With two degrees in biology from the University of Toronto in hand, I left for Alaska in 1959 to begin a love affair with that robust and inspiring land that has lasted all my life. For the first 13 years I was a research biologist and teacher at the University of Alaska, Fairbanks. But then my road took a sharp turn in the direction of pottery while I was on a sabbatical at University of California Santa Cruz. There I came under the tutelage of Al Johnsen, a protégé of Marguerite Wildenhain who taught her exacting Bauhaus style of making and designing pots. Other gurus have found their place in my life, including Wildenhain herself and Dean Schwarz another Wildenhain student.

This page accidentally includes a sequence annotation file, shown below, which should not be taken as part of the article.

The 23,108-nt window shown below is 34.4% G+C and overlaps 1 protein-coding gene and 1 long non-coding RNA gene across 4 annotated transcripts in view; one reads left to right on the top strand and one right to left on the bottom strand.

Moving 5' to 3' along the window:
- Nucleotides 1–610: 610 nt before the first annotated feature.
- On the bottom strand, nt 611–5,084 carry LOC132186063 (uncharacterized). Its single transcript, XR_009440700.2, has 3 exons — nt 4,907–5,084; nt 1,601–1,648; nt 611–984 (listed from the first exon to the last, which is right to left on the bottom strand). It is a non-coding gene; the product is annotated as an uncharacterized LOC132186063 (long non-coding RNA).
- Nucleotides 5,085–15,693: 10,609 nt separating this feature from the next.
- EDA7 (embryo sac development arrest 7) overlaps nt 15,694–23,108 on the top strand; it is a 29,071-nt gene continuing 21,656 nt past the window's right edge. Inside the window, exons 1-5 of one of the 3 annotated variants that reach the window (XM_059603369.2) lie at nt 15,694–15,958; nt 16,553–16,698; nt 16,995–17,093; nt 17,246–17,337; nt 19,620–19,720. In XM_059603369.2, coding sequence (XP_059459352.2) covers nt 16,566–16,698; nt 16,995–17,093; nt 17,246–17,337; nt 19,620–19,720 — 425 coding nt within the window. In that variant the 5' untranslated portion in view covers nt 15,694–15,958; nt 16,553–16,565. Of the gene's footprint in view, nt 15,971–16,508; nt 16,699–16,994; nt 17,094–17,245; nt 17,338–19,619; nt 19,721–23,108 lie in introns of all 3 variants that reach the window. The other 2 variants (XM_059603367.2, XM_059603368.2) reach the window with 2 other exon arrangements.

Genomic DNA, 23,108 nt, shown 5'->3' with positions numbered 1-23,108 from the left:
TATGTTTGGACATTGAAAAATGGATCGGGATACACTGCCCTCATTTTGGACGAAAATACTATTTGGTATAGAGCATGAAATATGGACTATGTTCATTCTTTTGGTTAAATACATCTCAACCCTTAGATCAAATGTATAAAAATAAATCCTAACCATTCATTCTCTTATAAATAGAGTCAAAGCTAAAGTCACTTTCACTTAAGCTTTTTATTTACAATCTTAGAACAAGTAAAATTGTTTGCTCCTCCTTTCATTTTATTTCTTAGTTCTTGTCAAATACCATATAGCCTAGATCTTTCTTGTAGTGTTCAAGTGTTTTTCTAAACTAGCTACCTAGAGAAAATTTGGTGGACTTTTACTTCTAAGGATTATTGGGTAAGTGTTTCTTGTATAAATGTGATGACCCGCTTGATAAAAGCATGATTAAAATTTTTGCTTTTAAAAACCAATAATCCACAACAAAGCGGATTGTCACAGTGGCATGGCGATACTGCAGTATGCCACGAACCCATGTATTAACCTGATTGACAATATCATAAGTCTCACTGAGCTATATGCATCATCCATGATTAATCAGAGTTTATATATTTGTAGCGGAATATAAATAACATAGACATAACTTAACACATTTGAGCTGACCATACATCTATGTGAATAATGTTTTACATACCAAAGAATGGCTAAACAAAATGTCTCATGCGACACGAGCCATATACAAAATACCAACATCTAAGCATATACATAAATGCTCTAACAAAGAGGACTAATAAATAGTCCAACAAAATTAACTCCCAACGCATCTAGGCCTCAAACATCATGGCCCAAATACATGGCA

At first, like everyone else at the time, I made functional pottery while honing my skills and adding to my repertoire. In 1990 I moved to Saltspring Island (retiring?) where I have been working passionately ever since in my dream studio. I have participated in numerous shows, both group and solo, and my work has won its fair share of prizes both nationally and internationally.